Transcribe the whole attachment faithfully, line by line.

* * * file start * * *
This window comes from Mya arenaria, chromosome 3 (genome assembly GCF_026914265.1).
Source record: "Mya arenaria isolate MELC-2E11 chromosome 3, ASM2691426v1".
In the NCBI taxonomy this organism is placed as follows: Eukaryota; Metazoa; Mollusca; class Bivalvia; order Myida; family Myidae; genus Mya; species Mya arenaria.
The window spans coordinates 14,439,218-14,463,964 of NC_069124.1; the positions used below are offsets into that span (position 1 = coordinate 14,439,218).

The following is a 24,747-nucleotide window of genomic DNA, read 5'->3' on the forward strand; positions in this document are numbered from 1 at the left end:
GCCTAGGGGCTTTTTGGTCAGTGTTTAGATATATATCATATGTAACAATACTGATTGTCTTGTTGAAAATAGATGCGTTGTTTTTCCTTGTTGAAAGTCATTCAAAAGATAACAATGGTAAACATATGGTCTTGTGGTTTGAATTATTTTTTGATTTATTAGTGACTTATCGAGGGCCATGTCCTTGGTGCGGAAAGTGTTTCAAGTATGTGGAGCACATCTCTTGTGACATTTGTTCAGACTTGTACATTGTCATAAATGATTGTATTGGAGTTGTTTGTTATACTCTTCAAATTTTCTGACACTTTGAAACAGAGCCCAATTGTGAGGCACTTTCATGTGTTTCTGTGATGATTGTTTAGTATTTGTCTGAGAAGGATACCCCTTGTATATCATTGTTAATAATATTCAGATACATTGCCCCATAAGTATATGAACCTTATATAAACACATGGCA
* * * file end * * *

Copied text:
This window comes from Mya arenaria, chromosome 3 (genome assembly GCF_026914265.1).
Source record: "Mya arenaria isolate MELC-2E11 chromosome 3, ASM2691426v1".
In the NCBI taxonomy this organism is placed as follows: Eukaryota; Metazoa; Mollusca; class Bivalvia; order Myida; family Myidae; genus Mya; species Mya arenaria.
The window spans coordinates 14,439,218-14,463,964 of NC_069124.1; the positions used below are offsets into that span (position 1 = coordinate 14,439,218).

The following is a 24,747-nucleotide window of genomic DNA, read 5'->3' on the forward strand; positions in this document are numbered from 1 at the left end:
GCCTAGGGGCTTTTTGGTCAGTGTTTAGATATATATCATATGTAACAATACTGATTGTCTTGTTGAAAATAGATGCGTTGTTTTTCCTTGTTGAAAGTCATTCAAAAGATAACAATGGTAAACATATGGTCTTGTGGTTTGAATTATTTTTTGATTTATTAGTGACTTATCGAGGGCCATGTCCTTGGTGCGGAAAGTGTTTCAAGTATGTGGAGCACATCTCTTGTGACATTTGTTCAGACTTGTACATTGTCATAAATGATTGTATTGGAGTTGTTTGTTATACTCTTCAAATTTTCTGACACTTTGAAACAGAGCCCAATTGTGAGGCACTTTCATGTGTTTCTGTGATGATTGTTTAGTATTTGTCTGAGAAGGATACCCCTTGTATATCATTGTTAATAATATTCAGATACATTGCCCCATAAGTATATGAACCTTATATAAACACATGGCA